When researchers at Google announced last fall that they had achieved “quantum superiority”—a point at which a quantum computer can perform a task beyond the reach of regular computers—some people wondered what the big deal was. The program, which checked the output of a random number generator, was of limited practical value and did not prove that the company’s machine could do anything useful, critics said.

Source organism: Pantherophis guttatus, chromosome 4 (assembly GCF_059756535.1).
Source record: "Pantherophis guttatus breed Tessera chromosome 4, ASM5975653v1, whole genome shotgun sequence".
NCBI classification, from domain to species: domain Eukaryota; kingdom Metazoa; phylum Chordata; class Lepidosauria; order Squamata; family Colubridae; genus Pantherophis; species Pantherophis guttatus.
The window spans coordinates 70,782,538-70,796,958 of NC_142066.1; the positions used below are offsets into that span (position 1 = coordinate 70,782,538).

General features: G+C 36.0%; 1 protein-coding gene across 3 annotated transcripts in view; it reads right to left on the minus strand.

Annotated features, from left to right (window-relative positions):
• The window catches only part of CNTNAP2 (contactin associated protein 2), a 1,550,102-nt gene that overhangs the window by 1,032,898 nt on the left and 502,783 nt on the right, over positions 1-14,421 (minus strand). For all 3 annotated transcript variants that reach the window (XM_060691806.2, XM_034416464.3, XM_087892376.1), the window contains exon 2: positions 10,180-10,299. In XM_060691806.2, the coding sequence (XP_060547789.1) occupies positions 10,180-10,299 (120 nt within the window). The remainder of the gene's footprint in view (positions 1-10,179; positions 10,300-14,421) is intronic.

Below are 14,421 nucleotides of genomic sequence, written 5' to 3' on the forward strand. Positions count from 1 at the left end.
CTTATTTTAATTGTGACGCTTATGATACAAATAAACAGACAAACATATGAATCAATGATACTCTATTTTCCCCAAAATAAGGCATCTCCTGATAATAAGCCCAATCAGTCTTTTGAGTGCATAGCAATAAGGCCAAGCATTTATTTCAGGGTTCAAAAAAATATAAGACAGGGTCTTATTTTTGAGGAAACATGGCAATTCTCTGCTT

Now, however, Google’s quantum computer has achieved something that could have real-world applications: successfully simulating a simple chemical reaction. The feat points the way toward quantum chemistry, which could expand scientists’ understanding of molecular reactions and lead to useful discoveries, such as better batteries, new ways to make fertilizer and improved methods of removing carbon dioxide from the air.

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